Tree-sitter

It sat down in my pool.
Swayed like a sapling.
Spoke to me in its dreams,
which were as plush as truffles
fruiting in the dark.
Luna, it said, Luna— as if I
were its pale progenitor.

Others of its kind boiled in & out
like tiny, earth-bound storms,
chewing with a fury,
& my cousins shook the mountain
when they came down.
My strange familiar clung to me
with its naked forelimbs & howled.

It had one short root with which
it communicated to others
of its kind, reaching through
the air somehow.
Where did it go, that larva?
Did it ever manage to spin
a real cocoon?

Legacy of Luna

Submissions for the next edition of the Festival of the Trees are due Monday — March 30. Details here.

12 Comments


  1. Wow:

    Spoke to me in its dreams,
    which were as plush as truffles
    fruiting in the dark.

    This poem is powerful.

    Reply

  2. It feels like there are many worlds here. It’s hard to say just what I mean. Or maybe many layers is better. “My strange familiar clung to me with its forelimbs and howled.” I love that.

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    1. Thanks. I have a feeling I’m not done with this one yet, but it was surprising the way it started to feel like a success as soon as I dropped all female pronouns. I reasoned that since the tree is both male and female, it would tend to think of other beings in the same way. But the main effect of the switch was just to make everything that much stranger.

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  3. Now this is peculiar. Two in a row where we have something pronounced in common. And the book you cite is one of the ones I read to prepare for the book that’s coming out in late April, which takes place almost entirely in, under, or atop very big trees.

    One weird old way of looking at trees says that they have solar or lunar energy, and that’s linked to the sexes. So perhaps you were quite right to avoid the “luna” female when dealing with a “sola” redwood tree!

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    1. I am so looking forward to Val/Orson, Marly! I’m glad I didn’t know this folk-belief when I wrote the poem, though. It’s much more fun to invent one’s own myths out of whole cloth.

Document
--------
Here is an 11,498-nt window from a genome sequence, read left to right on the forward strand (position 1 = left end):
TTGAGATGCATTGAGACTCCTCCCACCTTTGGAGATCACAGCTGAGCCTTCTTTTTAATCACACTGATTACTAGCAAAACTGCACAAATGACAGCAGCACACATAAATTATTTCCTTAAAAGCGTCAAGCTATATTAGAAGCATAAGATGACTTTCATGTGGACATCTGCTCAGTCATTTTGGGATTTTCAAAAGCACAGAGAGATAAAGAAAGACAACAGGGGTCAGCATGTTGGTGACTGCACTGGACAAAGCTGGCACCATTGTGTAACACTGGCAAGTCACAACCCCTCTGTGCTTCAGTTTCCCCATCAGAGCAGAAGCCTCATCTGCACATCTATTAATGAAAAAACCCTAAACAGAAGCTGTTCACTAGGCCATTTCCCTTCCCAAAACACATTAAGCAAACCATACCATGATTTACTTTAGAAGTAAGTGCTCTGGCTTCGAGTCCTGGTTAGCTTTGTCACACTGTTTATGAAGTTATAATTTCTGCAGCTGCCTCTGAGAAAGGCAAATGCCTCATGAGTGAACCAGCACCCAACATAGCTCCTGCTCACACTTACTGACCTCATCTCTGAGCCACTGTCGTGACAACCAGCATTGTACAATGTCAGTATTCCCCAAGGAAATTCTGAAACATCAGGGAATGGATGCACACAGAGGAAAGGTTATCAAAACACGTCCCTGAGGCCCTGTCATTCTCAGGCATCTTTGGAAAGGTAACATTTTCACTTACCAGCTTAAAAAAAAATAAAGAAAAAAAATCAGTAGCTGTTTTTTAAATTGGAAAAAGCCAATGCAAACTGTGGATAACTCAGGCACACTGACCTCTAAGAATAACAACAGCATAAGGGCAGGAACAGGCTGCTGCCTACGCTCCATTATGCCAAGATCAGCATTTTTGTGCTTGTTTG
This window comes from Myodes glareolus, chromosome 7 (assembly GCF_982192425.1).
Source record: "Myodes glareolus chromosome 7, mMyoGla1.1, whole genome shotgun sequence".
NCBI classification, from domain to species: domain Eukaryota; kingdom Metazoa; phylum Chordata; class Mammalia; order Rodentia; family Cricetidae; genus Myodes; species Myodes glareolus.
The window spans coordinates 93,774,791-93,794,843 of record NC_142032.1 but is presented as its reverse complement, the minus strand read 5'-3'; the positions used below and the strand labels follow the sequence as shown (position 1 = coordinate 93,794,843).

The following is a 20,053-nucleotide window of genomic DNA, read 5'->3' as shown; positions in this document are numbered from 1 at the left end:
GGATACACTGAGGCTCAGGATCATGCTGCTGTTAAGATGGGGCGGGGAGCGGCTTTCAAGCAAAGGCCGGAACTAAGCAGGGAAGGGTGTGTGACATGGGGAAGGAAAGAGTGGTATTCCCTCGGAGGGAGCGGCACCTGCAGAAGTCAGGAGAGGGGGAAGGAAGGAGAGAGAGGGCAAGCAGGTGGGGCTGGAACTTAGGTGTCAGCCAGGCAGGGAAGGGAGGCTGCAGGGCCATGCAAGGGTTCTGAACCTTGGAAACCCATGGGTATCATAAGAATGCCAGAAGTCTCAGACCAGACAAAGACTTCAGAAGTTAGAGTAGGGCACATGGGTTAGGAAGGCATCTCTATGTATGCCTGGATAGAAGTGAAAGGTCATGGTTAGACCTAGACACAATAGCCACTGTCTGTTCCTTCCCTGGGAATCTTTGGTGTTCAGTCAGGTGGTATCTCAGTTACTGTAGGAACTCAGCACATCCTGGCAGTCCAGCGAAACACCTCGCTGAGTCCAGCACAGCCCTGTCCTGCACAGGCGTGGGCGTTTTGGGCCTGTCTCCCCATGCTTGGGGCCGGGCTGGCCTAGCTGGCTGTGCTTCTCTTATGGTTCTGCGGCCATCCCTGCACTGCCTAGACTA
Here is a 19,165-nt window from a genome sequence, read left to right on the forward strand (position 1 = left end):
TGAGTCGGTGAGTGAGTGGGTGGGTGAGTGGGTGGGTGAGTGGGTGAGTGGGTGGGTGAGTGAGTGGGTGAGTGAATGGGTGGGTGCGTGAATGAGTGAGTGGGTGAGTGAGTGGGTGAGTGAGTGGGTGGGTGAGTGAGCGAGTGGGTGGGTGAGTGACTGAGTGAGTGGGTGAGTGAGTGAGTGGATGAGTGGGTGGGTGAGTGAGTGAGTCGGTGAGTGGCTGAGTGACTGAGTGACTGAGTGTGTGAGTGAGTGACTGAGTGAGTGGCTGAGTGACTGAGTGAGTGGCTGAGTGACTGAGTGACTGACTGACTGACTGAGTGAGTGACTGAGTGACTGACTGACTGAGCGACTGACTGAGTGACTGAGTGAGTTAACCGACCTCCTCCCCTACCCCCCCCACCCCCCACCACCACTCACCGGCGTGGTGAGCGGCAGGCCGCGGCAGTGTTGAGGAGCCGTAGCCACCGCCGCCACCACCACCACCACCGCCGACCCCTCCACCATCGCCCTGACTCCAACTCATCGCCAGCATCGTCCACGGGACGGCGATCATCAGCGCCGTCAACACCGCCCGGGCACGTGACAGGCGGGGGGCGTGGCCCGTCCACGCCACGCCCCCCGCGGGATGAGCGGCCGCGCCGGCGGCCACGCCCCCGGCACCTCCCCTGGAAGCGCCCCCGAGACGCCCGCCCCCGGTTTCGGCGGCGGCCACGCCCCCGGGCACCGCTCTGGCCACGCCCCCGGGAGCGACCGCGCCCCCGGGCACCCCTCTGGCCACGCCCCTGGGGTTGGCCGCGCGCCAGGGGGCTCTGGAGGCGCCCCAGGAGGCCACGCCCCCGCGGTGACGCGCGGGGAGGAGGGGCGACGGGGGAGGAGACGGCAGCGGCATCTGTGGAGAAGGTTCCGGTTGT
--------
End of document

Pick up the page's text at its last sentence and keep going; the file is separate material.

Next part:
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  4. Yes, I know what you mean! Knowing too much can be a burden, and not knowing is more like being a child–in that odd situation of insufficient information where guess and utterance can be stranger and more magical than ordinary speech.

    I think it is going to be a very lovely book. Clive and Robert both put a lot of time into the jacket (or cover, for the second edition), and it is scrumptious. Can’t wait to see the end papers. Red or indigo? There’s an interesting introductory essay by Catherynne Valente as well. Hope you like it–I always wanted to write a book set in trees, and I had in mind something of the spirit of a Shakespearean forest romance. So I hope it lives up to the beautiful jacket/cover.

    Reply

    1. Sounds splendid. Needless to say, I’ll be happy to review it for the Festival of the Trees.

      On the subject of not knowing, I’m sure a lot of intellectuals would cringe to hear this, but in recent years I’ve tended to avoid reading works of theory and philosophy that sound as if they’re too close to my own thinking, because I don’t want to deprive myself of the pleasure of working things out on my own. For example, I’ve picked up some Foucalt and Paul Shepherd books at book sales, and dipped into them just enough to know that if I read further, I’d be unable to resist discipleship. So I stopped.

      Reply

  5. Hah, I entirely forgot about the Festival of Trees. That would be lovely…

    That does sound like you somehow, and I’m entirely with you on the desire for the freshness that comes with discovery.

    I decided that I would just send you my Clive-sequence, so look in the mailbox!

    Reply

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